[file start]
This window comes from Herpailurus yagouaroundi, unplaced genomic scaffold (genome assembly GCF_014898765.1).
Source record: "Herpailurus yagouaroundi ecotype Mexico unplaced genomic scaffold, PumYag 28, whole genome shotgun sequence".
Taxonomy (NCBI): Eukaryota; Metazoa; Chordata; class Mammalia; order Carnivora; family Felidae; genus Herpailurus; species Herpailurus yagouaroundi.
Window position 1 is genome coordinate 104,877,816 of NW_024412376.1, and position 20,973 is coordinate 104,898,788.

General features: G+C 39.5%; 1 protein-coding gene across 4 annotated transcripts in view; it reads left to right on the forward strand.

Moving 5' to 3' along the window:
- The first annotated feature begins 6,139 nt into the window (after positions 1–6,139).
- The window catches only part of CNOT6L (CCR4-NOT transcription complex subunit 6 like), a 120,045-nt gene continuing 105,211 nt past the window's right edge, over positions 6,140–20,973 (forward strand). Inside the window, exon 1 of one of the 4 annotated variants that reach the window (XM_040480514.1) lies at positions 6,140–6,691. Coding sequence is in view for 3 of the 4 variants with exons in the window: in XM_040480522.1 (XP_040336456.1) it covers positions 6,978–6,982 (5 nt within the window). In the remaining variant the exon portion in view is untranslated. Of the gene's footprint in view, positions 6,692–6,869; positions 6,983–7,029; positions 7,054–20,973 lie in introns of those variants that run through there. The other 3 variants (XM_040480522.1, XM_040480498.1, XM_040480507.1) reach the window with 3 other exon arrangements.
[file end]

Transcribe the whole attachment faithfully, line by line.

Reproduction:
This window comes from Herpailurus yagouaroundi, unplaced genomic scaffold (genome assembly GCF_014898765.1).
Source record: "Herpailurus yagouaroundi ecotype Mexico unplaced genomic scaffold, PumYag 28, whole genome shotgun sequence".
Taxonomy (NCBI): Eukaryota; Metazoa; Chordata; class Mammalia; order Carnivora; family Felidae; genus Herpailurus; species Herpailurus yagouaroundi.
Window position 1 is genome coordinate 104,877,816 of NW_024412376.1, and position 20,973 is coordinate 104,898,788.

General features: G+C 39.5%; 1 protein-coding gene across 4 annotated transcripts in view; it reads left to right on the forward strand.

Moving 5' to 3' along the window:
- The first annotated feature begins 6,139 nt into the window (after positions 1–6,139).
- The window catches only part of CNOT6L (CCR4-NOT transcription complex subunit 6 like), a 120,045-nt gene continuing 105,211 nt past the window's right edge, over positions 6,140–20,973 (forward strand). Inside the window, exon 1 of one of the 4 annotated variants that reach the window (XM_040480514.1) lies at positions 6,140–6,691. Coding sequence is in view for 3 of the 4 variants with exons in the window: in XM_040480522.1 (XP_040336456.1) it covers positions 6,978–6,982 (5 nt within the window). In the remaining variant the exon portion in view is untranslated. Of the gene's footprint in view, positions 6,692–6,869; positions 6,983–7,029; positions 7,054–20,973 lie in introns of those variants that run through there. The other 3 variants (XM_040480522.1, XM_040480498.1, XM_040480507.1) reach the window with 3 other exon arrangements.